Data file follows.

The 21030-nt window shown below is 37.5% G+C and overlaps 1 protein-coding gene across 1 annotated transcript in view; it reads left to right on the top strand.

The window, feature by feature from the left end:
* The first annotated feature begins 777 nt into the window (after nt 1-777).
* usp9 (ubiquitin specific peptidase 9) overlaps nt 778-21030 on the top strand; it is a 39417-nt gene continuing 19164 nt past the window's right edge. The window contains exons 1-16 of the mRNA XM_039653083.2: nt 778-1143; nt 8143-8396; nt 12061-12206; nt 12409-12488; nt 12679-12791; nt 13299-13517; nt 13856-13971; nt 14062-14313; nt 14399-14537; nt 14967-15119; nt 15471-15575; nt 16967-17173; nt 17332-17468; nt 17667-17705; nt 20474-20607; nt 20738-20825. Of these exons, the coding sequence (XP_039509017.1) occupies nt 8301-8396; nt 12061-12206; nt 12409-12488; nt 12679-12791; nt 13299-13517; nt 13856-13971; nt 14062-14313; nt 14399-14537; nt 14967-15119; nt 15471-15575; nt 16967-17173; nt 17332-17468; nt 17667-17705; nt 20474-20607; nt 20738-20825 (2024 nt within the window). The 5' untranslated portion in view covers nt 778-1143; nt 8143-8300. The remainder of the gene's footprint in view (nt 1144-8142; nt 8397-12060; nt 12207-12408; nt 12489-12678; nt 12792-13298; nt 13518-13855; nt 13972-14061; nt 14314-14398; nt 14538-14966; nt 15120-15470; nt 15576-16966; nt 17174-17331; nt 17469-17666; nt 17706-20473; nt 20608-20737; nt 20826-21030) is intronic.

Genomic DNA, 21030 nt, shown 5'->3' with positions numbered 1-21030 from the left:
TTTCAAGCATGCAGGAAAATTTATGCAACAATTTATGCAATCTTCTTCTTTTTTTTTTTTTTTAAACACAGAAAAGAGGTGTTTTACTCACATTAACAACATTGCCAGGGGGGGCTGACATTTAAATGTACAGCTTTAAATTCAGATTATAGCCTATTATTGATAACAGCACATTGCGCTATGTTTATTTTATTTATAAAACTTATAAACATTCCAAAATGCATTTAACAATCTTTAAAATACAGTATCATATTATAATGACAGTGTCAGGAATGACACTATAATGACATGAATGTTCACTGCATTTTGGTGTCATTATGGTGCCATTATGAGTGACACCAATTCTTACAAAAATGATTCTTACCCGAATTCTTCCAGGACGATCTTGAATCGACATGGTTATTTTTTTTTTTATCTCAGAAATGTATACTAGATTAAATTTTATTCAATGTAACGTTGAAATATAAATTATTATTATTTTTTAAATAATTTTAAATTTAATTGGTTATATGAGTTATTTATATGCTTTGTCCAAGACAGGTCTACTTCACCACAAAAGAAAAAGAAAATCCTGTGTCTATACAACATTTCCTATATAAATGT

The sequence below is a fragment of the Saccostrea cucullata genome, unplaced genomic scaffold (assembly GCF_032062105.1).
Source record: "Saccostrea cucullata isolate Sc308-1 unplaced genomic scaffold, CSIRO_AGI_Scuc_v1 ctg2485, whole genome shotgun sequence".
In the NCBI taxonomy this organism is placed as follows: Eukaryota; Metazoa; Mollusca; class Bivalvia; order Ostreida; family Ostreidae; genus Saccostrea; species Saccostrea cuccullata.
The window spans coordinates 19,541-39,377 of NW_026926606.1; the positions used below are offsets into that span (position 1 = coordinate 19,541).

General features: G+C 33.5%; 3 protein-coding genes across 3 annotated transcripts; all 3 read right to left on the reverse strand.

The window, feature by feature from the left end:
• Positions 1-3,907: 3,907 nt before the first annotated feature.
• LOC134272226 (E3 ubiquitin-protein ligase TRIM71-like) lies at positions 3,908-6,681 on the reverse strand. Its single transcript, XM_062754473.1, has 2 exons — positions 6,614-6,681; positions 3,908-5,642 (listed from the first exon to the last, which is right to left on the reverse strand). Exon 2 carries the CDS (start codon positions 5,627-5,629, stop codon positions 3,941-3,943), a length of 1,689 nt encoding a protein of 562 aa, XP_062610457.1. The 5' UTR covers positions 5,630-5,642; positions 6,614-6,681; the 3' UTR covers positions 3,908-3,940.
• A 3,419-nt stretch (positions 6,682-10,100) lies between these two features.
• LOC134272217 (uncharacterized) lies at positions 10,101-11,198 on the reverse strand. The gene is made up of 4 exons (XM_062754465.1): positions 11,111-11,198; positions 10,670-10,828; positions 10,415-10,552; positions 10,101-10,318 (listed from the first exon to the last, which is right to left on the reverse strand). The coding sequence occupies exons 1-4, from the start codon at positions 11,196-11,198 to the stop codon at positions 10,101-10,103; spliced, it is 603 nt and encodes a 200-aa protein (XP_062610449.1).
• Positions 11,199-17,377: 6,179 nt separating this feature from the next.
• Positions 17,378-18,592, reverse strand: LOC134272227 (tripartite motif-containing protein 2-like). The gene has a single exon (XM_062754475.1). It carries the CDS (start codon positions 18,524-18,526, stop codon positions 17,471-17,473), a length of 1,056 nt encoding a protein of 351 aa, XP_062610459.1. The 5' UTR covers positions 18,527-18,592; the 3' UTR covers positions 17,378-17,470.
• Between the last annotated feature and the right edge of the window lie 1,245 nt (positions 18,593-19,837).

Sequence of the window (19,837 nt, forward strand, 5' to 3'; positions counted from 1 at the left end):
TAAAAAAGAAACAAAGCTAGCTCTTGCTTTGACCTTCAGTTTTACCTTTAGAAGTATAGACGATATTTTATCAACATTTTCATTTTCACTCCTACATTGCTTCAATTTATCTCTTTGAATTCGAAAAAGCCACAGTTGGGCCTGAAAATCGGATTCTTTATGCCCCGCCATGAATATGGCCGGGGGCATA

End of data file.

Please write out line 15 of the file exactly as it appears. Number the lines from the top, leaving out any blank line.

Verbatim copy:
• A 3,419-nt stretch (positions 6,682-10,100) lies between these two features.